Just because we can't gather doesn't mean we can't grub. The holidays look a little different this year, but no matter where you might find yourself this season, we offer these Southern family recipes and stories of Indigenous love and resistance to keep you warm.
Watching my messy efforts in the kitchen and my imperfect knife skills, my mother promptly called her favorite barbecue joint and ordered a rack of ribs. But my mother gives me hope that one day I will be a better and more intuitive cook. Maybe I'll become a practitioner of, as cookbook author and TV host Vertamae Grosvenor called it, "vibration cooking"—where you know from the feeling that the recipe is right and tight.
My mother is known in our family as a masterful home cook with a diverse and tasty repertoire. Everyone coveted her contributions to our all-family cookouts at a cousin's mountain vacation home, which we called pigouts. She also once almost-poisoned my Aunt Dot with her clam dip—and there was a recent Thanksgiving mishap with that Southern abomination called ambrosia.
But when I think of her cooking, it's the kielbasa and cabbage; cobblers and collards; shrimp fried rice; fried chicken that leaves a slight salty sting on your lips; Salisbury steak; steamed bok choy; beautiful fruit salads; banana pudding; and one of my sister's favorite dishes, macaroni and cheese.
I last met my parents for lunch at Leonoro's in early March, when COVID-19 allegedly hadn't hit West Virginia yet, but there was plenty of news about spikes in other states, potential school closings, and shoppers circling toilet paper aisles like sharks in a frenzy.
"It's so hard to tell what's going to happen with all this," mom said over an iceberg lettuce salad doused in Leonoro's unique tomato-based house dressing.
Beyond time-honored recipes for pasta sauce and meatballs, Leonoro's has offered so much as a beacon of comfort in times of uncertainty. My family's never felt that more than we have over the past year.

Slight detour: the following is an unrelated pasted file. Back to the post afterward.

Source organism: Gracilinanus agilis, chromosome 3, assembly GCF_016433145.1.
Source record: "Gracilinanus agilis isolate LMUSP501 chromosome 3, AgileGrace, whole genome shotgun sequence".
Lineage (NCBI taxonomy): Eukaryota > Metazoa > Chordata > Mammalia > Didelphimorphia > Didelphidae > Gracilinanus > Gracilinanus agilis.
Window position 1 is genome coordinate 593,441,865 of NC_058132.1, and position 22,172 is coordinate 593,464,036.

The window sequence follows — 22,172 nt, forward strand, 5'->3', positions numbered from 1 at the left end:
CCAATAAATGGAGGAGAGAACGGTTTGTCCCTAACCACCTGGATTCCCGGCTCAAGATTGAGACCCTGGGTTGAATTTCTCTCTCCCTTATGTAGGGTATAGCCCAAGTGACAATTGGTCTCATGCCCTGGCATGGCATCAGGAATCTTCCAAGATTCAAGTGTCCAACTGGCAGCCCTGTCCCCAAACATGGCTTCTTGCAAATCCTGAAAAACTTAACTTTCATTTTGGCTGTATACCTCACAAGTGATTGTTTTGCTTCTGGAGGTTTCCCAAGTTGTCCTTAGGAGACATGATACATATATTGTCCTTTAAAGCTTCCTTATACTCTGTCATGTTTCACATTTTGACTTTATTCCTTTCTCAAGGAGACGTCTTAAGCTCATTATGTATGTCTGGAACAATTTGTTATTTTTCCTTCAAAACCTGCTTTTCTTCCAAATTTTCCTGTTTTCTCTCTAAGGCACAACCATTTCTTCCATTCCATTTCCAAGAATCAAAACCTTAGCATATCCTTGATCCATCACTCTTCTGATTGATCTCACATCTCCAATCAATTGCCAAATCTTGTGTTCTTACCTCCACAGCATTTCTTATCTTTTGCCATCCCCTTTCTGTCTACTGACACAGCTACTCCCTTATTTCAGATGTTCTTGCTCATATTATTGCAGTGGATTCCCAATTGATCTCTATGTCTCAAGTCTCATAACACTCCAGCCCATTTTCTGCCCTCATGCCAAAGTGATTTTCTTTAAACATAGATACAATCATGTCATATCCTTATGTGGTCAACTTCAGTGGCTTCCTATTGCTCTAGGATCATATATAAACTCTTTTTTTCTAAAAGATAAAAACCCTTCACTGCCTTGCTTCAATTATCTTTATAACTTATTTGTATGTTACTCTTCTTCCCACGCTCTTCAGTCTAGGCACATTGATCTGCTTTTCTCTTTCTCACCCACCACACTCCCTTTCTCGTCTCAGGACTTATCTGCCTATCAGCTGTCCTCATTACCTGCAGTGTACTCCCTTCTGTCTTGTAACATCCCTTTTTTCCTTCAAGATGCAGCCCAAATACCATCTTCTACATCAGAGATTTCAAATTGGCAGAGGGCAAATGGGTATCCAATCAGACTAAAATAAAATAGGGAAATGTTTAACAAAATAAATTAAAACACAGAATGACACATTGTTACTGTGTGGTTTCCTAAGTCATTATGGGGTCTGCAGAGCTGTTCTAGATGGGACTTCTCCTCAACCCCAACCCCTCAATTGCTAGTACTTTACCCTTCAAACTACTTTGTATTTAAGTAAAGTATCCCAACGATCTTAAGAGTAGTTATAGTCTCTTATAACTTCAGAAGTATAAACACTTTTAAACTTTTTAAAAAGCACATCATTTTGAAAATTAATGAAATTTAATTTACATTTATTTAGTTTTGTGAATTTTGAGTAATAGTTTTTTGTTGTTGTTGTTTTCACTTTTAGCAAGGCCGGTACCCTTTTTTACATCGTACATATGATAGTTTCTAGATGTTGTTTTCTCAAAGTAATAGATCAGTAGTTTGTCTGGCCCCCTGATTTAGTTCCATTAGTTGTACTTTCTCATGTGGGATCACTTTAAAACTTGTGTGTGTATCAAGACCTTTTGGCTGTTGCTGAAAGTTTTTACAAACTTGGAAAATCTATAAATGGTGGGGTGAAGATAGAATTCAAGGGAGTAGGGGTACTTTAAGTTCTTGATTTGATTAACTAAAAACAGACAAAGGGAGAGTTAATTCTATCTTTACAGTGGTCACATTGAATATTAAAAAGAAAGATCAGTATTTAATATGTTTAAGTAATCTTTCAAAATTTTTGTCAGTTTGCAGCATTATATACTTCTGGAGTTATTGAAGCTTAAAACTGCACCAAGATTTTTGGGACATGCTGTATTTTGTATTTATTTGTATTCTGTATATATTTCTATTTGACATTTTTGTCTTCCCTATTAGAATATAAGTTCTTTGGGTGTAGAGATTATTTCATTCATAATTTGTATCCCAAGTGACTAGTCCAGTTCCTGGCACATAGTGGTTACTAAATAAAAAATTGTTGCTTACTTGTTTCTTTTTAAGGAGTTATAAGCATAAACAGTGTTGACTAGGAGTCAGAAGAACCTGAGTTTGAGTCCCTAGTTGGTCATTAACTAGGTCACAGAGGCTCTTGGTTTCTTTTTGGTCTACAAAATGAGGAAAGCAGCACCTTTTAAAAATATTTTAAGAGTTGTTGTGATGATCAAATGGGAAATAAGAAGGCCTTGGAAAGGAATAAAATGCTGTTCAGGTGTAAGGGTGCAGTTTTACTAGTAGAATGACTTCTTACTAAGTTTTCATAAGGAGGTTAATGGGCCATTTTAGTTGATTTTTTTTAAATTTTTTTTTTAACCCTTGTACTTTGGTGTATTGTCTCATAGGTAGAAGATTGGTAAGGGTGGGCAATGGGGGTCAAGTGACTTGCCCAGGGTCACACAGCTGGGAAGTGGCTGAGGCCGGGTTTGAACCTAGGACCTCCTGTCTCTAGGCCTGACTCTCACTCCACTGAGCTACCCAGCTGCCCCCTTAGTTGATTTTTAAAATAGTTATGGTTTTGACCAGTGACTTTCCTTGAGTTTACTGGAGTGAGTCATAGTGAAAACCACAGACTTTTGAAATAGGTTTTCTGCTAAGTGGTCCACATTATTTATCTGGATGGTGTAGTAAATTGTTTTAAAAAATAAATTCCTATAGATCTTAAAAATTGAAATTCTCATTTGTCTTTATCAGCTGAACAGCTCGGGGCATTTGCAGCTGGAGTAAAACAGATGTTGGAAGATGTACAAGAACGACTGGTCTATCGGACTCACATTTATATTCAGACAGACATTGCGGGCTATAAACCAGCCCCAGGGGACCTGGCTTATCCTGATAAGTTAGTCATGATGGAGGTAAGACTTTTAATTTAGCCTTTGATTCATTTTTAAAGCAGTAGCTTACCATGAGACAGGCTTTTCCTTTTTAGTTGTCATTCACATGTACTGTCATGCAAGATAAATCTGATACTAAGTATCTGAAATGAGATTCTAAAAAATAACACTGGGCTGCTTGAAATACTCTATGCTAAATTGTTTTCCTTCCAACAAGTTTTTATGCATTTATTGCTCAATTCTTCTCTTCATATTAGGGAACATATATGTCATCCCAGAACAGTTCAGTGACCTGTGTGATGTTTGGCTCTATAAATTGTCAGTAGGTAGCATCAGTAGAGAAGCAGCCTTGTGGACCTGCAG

It was late-August when mom sat in a windowside booth by herself during a Thursday lunchtime rush, moments after leaving the doctor's office.
She ordered an extra meatball, something familiar to ease her scattered mind. Then she went home and called me with the news—she'd just been diagnosed with a rare and aggressive form of cancer.
When my mind and spirit are in distress—a familiar condition in this time of pandemic and deadly police violence that steadily robs Black lives—I tick off some ingredients in my head. Listing each one calms me, reminds me that I am anchored in a tradition of love so deep that it transcends emotion. To me, love looks like a pan of hot cornbread.
Salt. Cornmeal. A little flour.
Cornbread is the first food I learned to cook. Girls in the South tend to learn the ways of the kitchen early; at age 11, I was overdue. I was tired of being the string bean snapper, relegated to the back porch with a big pan and a bag of beans while my older cousins chopped, seasoned, and fried their way toward womanhood. They looked so grown, tending a stove full of boiling pots, teasing each other and whispering secrets. I envied them.
That summer, my mama's mama, Alabama-born Grandma Lacey, declared me ready to cook cornbread and was thereafter my teacher, clucking softly at my heavy handedness with flour.
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Gumbo, jambalaya, red beans and rice, shrimp Creole, you know the Cajun roll call. That also means much of this newsletter revolves around Indigenous Gulf Coast cuisine, as this week's guest, Dr. Jeffery Darensbourg, a councilmember for the Alligator Band of the Atakapa-Ishak Nation of Southwest Louisiana and Southeast Texas, tells me. Darensbourg is also the writer and publisher of the New Orleans-local zine, Bulbancha Is Still A Place: Indigenous Culture from New Orleans.